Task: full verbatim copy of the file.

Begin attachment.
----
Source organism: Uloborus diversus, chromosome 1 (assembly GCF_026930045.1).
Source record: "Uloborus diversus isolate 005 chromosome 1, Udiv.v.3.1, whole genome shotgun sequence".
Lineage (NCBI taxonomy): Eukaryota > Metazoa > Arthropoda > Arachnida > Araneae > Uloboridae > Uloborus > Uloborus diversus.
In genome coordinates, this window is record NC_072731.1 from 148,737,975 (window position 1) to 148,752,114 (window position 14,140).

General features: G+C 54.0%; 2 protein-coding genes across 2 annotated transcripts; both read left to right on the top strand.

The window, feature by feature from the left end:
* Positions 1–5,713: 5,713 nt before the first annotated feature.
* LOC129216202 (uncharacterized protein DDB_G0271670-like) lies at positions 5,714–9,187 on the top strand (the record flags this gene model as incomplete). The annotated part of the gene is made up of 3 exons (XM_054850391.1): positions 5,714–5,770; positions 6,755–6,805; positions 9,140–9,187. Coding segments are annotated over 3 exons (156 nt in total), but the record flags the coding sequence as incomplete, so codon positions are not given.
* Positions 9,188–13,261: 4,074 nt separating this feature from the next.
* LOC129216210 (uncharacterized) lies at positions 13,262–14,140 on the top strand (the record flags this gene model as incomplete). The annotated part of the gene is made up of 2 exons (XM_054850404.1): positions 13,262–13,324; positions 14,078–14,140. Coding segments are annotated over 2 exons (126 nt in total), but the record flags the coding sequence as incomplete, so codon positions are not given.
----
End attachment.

Source organism: Uloborus diversus, chromosome 1 (assembly GCF_026930045.1).
Source record: "Uloborus diversus isolate 005 chromosome 1, Udiv.v.3.1, whole genome shotgun sequence".
Lineage (NCBI taxonomy): Eukaryota > Metazoa > Arthropoda > Arachnida > Araneae > Uloboridae > Uloborus > Uloborus diversus.
In genome coordinates, this window is record NC_072731.1 from 148,737,975 (window position 1) to 148,752,114 (window position 14,140).

General features: G+C 54.0%; 2 protein-coding genes across 2 annotated transcripts; both read left to right on the top strand.

The window, feature by feature from the left end:
* Positions 1–5,713: 5,713 nt before the first annotated feature.
* LOC129216202 (uncharacterized protein DDB_G0271670-like) lies at positions 5,714–9,187 on the top strand (the record flags this gene model as incomplete). The annotated part of the gene is made up of 3 exons (XM_054850391.1): positions 5,714–5,770; positions 6,755–6,805; positions 9,140–9,187. Coding segments are annotated over 3 exons (156 nt in total), but the record flags the coding sequence as incomplete, so codon positions are not given.
* Positions 9,188–13,261: 4,074 nt separating this feature from the next.
* LOC129216210 (uncharacterized) lies at positions 13,262–14,140 on the top strand (the record flags this gene model as incomplete). The annotated part of the gene is made up of 2 exons (XM_054850404.1): positions 13,262–13,324; positions 14,078–14,140. Coding segments are annotated over 2 exons (126 nt in total), but the record flags the coding sequence as incomplete, so codon positions are not given.